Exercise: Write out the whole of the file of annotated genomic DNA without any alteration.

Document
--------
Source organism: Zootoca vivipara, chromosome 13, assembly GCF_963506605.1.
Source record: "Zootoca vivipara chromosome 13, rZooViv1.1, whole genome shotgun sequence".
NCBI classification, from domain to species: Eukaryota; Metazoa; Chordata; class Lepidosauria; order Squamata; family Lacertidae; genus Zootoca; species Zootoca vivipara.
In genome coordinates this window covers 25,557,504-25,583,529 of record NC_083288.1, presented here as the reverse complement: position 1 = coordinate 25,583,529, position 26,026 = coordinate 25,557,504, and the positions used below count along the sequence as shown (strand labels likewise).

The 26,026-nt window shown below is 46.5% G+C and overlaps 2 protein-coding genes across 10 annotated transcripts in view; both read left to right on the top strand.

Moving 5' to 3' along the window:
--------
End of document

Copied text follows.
Source organism: Zootoca vivipara, chromosome 13, assembly GCF_963506605.1.
Source record: "Zootoca vivipara chromosome 13, rZooViv1.1, whole genome shotgun sequence".
NCBI classification, from domain to species: Eukaryota; Metazoa; Chordata; class Lepidosauria; order Squamata; family Lacertidae; genus Zootoca; species Zootoca vivipara.
In genome coordinates this window covers 25,557,504-25,583,529 of record NC_083288.1, presented here as the reverse complement: position 1 = coordinate 25,583,529, position 26,026 = coordinate 25,557,504, and the positions used below count along the sequence as shown (strand labels likewise).

The 26,026-nt window shown below is 46.5% G+C and overlaps 2 protein-coding genes across 10 annotated transcripts in view; both read left to right on the top strand.

Moving 5' to 3' along the window: